This time last week, the state of Connecticut saw the first major winter storm of the 2019 season. Winter Storm Abel inspired us to explore a little bit more of the science behind a common winter occurrence for us here in New England.
The first snow science we explored was the water content in snow, which is surprisingly lower than you might have originally thought. Snow is comprised of crystals, and in between each individual crystal is a lot of air. This does not leave a lot of room for the water. Watch the full video to see exactly how much water is in a handful of snow.
We also explore how different factors such as humidity, temperature, and elevation can drastically change the amount of snow observed in a certain location. These factors can also impact if a location receives dry or wet snow. Wet snow is best for making snowballs and snowmen because of the higher water content. The heat and pressure from our hands help to unfreeze some of the ice crystals so when you pull your hand away, the snow retains that same shape.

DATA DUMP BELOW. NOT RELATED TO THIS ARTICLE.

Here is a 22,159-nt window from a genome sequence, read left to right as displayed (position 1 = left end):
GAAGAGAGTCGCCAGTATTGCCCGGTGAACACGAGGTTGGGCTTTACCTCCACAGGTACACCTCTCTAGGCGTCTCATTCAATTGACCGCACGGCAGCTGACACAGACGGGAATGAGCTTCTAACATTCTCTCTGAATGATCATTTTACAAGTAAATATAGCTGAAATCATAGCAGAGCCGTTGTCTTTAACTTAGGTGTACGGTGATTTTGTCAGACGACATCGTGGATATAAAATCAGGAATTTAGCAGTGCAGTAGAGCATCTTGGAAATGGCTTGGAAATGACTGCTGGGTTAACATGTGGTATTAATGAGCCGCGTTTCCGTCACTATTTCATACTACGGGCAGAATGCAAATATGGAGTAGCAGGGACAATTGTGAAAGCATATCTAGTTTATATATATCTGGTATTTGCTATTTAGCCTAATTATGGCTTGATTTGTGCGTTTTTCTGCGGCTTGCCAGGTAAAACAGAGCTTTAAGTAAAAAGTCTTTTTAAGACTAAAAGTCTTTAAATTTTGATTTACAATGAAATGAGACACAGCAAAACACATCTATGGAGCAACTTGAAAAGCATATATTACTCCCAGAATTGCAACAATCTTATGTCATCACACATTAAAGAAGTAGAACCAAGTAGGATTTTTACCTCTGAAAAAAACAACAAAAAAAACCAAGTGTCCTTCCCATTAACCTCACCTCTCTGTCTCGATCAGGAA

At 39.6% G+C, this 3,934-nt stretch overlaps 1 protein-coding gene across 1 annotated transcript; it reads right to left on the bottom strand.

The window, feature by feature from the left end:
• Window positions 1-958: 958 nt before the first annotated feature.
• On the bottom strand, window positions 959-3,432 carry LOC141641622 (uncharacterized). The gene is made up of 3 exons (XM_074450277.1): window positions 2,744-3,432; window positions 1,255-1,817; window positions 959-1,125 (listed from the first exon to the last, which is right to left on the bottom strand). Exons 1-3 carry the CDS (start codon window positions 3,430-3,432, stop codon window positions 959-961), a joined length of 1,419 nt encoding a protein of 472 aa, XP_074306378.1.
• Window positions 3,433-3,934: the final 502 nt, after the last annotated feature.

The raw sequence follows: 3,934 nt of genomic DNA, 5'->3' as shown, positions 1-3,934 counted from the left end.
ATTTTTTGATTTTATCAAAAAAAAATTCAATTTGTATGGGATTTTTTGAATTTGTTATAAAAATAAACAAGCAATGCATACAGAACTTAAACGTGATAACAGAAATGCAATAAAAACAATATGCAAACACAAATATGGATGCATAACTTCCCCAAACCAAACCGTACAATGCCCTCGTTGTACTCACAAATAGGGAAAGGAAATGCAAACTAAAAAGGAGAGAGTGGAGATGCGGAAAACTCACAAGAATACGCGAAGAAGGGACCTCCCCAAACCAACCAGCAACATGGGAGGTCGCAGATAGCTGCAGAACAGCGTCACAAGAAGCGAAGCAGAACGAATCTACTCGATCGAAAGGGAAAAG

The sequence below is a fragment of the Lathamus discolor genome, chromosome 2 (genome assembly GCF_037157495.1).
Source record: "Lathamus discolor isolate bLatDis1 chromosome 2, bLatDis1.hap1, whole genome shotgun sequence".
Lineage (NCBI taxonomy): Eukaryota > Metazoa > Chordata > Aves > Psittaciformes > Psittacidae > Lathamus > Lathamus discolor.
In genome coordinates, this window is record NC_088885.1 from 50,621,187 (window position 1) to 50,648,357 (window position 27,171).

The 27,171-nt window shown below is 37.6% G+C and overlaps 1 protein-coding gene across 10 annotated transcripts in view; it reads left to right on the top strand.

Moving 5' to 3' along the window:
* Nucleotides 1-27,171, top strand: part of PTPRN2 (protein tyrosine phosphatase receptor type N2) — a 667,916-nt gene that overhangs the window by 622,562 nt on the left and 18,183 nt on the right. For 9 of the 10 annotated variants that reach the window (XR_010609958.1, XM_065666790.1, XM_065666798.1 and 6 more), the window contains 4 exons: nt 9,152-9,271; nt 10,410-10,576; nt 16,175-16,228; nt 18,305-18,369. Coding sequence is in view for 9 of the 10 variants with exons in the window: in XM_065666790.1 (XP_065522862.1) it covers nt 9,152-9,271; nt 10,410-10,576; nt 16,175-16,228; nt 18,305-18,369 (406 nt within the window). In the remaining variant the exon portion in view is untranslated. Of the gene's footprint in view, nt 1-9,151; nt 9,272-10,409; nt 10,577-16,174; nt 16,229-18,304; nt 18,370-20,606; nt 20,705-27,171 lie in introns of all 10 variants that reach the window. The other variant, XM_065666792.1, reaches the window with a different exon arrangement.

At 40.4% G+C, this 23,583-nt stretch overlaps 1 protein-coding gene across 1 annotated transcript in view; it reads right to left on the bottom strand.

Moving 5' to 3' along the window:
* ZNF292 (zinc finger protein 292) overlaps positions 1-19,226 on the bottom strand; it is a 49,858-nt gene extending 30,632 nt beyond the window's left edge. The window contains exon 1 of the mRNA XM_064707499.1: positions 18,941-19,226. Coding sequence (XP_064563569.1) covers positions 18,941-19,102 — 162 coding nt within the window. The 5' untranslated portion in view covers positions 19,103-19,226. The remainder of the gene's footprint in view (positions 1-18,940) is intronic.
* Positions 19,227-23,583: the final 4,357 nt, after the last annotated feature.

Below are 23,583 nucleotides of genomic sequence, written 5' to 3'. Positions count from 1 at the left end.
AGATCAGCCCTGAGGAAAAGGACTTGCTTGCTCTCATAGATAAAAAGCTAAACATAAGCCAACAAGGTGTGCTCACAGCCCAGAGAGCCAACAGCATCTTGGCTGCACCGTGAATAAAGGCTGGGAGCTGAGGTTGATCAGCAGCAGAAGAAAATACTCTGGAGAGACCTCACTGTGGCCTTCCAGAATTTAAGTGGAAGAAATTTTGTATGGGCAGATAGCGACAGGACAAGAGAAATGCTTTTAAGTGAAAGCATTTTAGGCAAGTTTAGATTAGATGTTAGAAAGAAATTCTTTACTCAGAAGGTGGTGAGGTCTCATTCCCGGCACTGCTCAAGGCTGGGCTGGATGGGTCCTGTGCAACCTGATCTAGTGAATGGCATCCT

Click here to watch the full video.
Don’t miss this special holiday movie presentation of Polar Express 3D in our theater for a limited holiday engagement on select dates. Tom Hanks and director Robert Zemeckis reunite for “Polar Express,” an inspiring adventure based on the beloved children’s book by Chris Van Allsburg. When a doubting young boy takes an extraordinary train ride to the North Pole, he embarks on a journey of self-discovery that shows him that the wonder of life never fades for those who believe. Visit CTScienceCenter.org for more information.
Mark Dixon is a meteorologist on WFSB Channel 3 Eyewitness News and a host of the weekly Science Sunday segments with the Connecticut Science Center. He has been nominated for several Emmy awards for weather anchoring and has won awards from the Connecticut Associated Press Broadcaster’s Association and the American Meteorological society.
Aoife Ryle is a STEM Educator at the Connecticut Science Center. In addition to working with school groups, she works with our Teen Program, Overnights department, and shoots weekly science segments for WFSB. She has a degree in Bioengineering from the University of Maine and has a personal interest in the life sciences and engineering which makes bioengineering a perfect crossover.